Added: I asked around, and most people seem to think that the average mosquito is this slow and it is the east coast variety that is Speedy Gonzales.


Thermodynamics:
As air rises and expands, it gets colder. A rough rule of thumb is that air drops about 5.5 degrees Farenheit per 1000 feet (roughly 1 degree Celcius drop per 100 meters). If you want a nice physics explanation of this phenomenon, see this page. At any rate, since Aspen is at 8000 feet, and at night it gets to be about 50 degrees, I should have expected it to reach about freezing up at 11,200 feet – and indeed, this was just about the temperature at night. Brrrr…

Since it was quickly getting cold out once the sun started to set, we had a quick dinner then jumped into our tents and into sleeping bags to keep warm. Unfortunately, at about 11pm, the weather turned very suddenly nasty and we were hit with a massive thunderstorm complete with violent hail. The thunderstorm hovered overhead for only a few minutes – but being rather exposed up at 11,200 feet – those few minutes passed extremely slowly.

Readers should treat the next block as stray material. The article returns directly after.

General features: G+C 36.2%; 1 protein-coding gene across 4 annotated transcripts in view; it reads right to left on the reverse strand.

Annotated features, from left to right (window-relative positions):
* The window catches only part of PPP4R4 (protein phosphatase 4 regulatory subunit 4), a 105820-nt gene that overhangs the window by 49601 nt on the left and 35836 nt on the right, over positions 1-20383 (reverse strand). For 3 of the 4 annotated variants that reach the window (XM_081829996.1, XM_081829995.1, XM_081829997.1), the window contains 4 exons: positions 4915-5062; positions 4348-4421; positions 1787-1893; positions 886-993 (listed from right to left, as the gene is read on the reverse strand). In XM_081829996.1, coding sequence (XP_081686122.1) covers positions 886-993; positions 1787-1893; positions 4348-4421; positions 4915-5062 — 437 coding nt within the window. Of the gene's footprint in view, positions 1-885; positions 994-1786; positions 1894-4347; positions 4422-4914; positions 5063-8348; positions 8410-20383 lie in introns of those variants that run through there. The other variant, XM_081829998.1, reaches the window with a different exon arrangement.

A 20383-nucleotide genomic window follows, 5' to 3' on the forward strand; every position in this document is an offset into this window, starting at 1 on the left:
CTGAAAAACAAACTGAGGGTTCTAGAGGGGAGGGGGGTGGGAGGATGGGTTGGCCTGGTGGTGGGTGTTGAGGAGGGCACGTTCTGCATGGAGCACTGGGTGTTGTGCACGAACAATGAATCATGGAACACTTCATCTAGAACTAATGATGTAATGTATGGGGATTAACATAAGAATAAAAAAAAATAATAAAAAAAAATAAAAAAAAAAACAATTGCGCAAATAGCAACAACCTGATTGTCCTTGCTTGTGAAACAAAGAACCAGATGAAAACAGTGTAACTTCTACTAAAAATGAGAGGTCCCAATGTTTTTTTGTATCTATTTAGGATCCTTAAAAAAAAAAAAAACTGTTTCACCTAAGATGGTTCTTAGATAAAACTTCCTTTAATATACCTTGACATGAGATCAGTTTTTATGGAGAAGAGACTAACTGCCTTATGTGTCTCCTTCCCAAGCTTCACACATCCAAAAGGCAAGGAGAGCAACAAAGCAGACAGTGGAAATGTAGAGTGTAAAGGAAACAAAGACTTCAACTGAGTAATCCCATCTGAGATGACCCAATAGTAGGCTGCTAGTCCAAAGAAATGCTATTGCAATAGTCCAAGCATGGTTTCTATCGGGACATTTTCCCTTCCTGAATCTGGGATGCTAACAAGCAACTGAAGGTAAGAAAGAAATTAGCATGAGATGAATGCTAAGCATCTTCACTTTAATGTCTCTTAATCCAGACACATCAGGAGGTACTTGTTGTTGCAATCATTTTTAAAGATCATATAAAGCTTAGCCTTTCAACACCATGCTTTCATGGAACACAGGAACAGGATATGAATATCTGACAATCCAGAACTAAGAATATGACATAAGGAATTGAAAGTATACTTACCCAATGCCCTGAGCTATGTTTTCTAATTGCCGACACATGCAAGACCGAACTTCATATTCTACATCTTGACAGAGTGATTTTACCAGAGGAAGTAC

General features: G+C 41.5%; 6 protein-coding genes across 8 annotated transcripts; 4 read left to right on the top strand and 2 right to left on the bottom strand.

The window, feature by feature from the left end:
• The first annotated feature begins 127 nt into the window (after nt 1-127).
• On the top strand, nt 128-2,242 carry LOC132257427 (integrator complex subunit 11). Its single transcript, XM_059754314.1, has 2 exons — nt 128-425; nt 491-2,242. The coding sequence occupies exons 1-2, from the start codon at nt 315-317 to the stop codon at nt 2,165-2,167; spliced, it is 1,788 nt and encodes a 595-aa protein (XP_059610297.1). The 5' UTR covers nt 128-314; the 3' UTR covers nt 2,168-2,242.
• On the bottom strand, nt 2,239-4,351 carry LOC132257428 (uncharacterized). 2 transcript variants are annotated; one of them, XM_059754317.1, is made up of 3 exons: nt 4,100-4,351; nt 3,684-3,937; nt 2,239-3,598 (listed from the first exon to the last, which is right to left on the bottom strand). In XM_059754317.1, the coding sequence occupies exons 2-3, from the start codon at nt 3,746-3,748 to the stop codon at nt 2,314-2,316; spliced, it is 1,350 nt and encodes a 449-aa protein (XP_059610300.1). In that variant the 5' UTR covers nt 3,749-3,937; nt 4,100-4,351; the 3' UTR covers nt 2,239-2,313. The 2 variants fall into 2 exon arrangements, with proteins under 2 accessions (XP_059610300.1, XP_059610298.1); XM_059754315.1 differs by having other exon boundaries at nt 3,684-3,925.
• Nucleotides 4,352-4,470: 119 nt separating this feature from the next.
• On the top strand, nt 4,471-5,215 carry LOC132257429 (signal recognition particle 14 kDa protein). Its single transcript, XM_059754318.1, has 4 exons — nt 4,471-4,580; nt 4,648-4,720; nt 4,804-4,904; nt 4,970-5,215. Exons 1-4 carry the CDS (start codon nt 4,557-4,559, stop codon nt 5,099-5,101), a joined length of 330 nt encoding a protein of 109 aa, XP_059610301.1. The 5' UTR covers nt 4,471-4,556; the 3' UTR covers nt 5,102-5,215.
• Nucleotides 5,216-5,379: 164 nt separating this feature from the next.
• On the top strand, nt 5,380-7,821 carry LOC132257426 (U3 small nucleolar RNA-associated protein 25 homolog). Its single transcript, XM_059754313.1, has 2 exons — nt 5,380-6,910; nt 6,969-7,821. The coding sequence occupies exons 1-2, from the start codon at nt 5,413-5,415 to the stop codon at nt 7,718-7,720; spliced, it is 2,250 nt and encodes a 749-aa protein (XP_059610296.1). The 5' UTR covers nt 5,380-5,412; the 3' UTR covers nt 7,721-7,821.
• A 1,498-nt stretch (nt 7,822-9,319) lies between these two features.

Speed of Sound: When lightning strikes, you see the flash essentially immediately, since the speed of light is extremely high. But the speed of sound is slow, so you don’t hear the thunder until a few moments later. With sound moving at about 300 meters per second it is easy to figure out how close the lightning is striking. Ever since I was a kid, I’ve been counting the time between flash and bang to see how far the lightning really is. Every five seconds is a mile. When the time between flash and bang got to be about a second, (and the thunder was sounding awfully loud) I started worrying that we might be in a bit of trouble. Then it got down to half a second. --- then a bit less. Lightning striking within 100 meters from my tent. Yikes!